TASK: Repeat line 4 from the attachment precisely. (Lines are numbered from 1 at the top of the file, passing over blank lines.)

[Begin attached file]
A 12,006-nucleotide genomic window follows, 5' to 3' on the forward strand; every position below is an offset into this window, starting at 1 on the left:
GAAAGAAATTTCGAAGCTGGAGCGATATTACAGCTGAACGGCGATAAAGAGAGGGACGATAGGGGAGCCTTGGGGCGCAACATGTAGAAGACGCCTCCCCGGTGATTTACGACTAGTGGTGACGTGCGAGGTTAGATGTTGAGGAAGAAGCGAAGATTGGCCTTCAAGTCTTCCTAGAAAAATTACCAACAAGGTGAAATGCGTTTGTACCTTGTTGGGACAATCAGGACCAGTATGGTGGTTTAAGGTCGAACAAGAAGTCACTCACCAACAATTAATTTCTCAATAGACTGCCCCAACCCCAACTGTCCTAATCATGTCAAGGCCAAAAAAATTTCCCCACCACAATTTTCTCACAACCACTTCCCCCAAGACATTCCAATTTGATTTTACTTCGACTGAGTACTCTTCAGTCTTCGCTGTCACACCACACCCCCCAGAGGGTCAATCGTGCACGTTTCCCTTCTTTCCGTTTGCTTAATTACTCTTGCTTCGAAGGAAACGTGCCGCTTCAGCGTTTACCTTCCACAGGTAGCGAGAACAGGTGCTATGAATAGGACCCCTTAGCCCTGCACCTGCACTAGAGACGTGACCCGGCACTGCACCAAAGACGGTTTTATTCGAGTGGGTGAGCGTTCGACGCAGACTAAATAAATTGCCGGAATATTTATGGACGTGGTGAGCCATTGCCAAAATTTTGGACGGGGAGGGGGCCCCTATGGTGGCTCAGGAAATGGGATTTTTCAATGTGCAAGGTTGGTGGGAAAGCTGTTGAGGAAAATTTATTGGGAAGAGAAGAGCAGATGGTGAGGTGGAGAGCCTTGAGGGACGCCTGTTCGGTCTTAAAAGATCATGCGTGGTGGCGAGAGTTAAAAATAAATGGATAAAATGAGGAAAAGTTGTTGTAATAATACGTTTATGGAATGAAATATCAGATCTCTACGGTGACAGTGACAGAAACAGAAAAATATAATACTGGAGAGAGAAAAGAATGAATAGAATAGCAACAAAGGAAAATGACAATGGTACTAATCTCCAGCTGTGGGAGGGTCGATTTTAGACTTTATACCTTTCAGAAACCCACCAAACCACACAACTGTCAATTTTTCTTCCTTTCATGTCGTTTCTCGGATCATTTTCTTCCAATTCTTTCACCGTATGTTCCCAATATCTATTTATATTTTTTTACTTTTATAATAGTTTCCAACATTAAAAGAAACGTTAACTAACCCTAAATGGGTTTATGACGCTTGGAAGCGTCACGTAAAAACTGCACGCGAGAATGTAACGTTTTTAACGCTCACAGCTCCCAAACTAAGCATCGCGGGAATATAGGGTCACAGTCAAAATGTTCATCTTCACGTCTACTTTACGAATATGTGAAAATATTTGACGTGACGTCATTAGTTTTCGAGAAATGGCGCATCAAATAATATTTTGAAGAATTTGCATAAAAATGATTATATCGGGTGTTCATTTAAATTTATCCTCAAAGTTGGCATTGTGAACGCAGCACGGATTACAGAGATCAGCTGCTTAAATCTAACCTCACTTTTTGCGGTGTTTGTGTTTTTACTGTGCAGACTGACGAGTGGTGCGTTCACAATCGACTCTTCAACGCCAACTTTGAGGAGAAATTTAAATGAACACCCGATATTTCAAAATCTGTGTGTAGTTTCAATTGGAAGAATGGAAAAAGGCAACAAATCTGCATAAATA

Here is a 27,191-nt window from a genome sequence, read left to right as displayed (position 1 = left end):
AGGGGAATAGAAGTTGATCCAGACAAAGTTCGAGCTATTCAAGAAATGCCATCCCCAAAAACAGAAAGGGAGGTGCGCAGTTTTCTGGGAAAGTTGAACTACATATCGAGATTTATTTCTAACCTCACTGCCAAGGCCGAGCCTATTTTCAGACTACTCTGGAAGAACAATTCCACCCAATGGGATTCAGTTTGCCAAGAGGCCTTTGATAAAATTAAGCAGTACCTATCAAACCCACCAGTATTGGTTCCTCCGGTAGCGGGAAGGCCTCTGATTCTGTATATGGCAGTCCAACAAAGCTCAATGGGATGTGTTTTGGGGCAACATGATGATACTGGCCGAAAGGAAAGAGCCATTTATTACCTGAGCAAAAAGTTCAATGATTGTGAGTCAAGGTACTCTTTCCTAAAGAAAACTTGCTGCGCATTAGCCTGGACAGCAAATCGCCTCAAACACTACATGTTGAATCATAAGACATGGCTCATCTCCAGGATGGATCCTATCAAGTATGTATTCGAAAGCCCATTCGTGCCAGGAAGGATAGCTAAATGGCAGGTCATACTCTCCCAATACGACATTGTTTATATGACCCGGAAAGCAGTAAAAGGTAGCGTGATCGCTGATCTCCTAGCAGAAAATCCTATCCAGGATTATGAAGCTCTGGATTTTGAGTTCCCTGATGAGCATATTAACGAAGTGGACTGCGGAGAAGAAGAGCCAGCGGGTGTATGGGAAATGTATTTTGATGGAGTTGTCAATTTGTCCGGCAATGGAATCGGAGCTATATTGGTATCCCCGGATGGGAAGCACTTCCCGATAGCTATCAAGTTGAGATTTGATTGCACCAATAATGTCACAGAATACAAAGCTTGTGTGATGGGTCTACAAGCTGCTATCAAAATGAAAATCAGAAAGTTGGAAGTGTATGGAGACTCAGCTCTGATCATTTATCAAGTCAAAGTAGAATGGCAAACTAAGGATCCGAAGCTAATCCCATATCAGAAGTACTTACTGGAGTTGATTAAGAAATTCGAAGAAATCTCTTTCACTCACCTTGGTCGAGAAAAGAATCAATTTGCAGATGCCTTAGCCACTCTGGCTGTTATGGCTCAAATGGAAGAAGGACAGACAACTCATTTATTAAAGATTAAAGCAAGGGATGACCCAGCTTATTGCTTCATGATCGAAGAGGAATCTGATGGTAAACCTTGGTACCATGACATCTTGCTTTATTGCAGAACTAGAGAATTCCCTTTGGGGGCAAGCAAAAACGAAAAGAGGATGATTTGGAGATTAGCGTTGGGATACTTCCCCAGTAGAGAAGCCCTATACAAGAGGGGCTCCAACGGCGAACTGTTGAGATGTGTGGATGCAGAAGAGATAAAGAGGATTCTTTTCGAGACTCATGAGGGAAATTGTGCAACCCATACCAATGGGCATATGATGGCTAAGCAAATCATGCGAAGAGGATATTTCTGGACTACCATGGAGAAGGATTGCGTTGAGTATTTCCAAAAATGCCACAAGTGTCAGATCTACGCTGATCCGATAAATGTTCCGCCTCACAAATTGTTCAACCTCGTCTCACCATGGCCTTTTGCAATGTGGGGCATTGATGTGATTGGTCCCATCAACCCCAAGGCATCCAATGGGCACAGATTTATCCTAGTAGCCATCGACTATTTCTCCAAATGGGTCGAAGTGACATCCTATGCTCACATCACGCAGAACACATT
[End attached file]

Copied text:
AGGGGAATAGAAGTTGATCCAGACAAAGTTCGAGCTATTCAAGAAATGCCATCCCCAAAAACAGAAAGGGAGGTGCGCAGTTTTCTGGGAAAGTTGAACTACATATCGAGATTTATTTCTAACCTCACTGCCAAGGCCGAGCCTATTTTCAGACTACTCTGGAAGAACAATTCCACCCAATGGGATTCAGTTTGCCAAGAGGCCTTTGATAAAATTAAGCAGTACCTATCAAACCCACCAGTATTGGTTCCTCCGGTAGCGGGAAGGCCTCTGATTCTGTATATGGCAGTCCAACAAAGCTCAATGGGATGTGTTTTGGGGCAACATGATGATACTGGCCGAAAGGAAAGAGCCATTTATTACCTGAGCAAAAAGTTCAATGATTGTGAGTCAAGGTACTCTTTCCTAAAGAAAACTTGCTGCGCATTAGCCTGGACAGCAAATCGCCTCAAACACTACATGTTGAATCATAAGACATGGCTCATCTCCAGGATGGATCCTATCAAGTATGTATTCGAAAGCCCATTCGTGCCAGGAAGGATAGCTAAATGGCAGGTCATACTCTCCCAATACGACATTGTTTATATGACCCGGAAAGCAGTAAAAGGTAGCGTGATCGCTGATCTCCTAGCAGAAAATCCTATCCAGGATTATGAAGCTCTGGATTTTGAGTTCCCTGATGAGCATATTAACGAAGTGGACTGCGGAGAAGAAGAGCCAGCGGGTGTATGGGAAATGTATTTTGATGGAGTTGTCAATTTGTCCGGCAATGGAATCGGAGCTATATTGGTATCCCCGGATGGGAAGCACTTCCCGATAGCTATCAAGTTGAGATTTGATTGCACCAATAATGTCACAGAATACAAAGCTTGTGTGATGGGTCTACAAGCTGCTATCAAAATGAAAATCAGAAAGTTGGAAGTGTATGGAGACTCAGCTCTGATCATTTATCAAGTCAAAGTAGAATGGCAAACTAAGGATCCGAAGCTAATCCCATATCAGAAGTACTTACTGGAGTTGATTAAGAAATTCGAAGAAATCTCTTTCACTCACCTTGGTCGAGAAAAGAATCAATTTGCAGATGCCTTAGCCACTCTGGCTGTTATGGCTCAAATGGAAGAAGGACAGACAACTCATTTATTAAAGATTAAAGCAAGGGATGACCCAGCTTATTGCTTCATGATCGAAGAGGAATCTGATGGTAAACCTTGGTACCATGACATCTTGCTTTATTGCAGAACTAGAGAATTCCCTTTGGGGGCAAGCAAAAACGAAAAGAGGATGATTTGGAGATTAGCGTTGGGATACTTCCCCAGTAGAGAAGCCCTATACAAGAGGGGCTCCAACGGCGAACTGTTGAGATGTGTGGATGCAGAAGAGATAAAGAGGATTCTTTTCGAGACTCATGAGGGAAATTGTGCAACCCATACCAATGGGCATATGATGGCTAAGCAAATCATGCGAAGAGGATATTTCTGGACTACCATGGAGAAGGATTGCGTTGAGTATTTCCAAAAATGCCACAAGTGTCAGATCTACGCTGATCCGATAAATGTTCCGCCTCACAAATTGTTCAACCTCGTCTCACCATGGCCTTTTGCAATGTGGGGCATTGATGTGATTGGTCCCATCAACCCCAAGGCATCCAATGGGCACAGATTTATCCTAGTAGCCATCGACTATTTCTCCAAATGGGTCGAAGTGACATCCTATGCTCACATCACGCAGAACACATT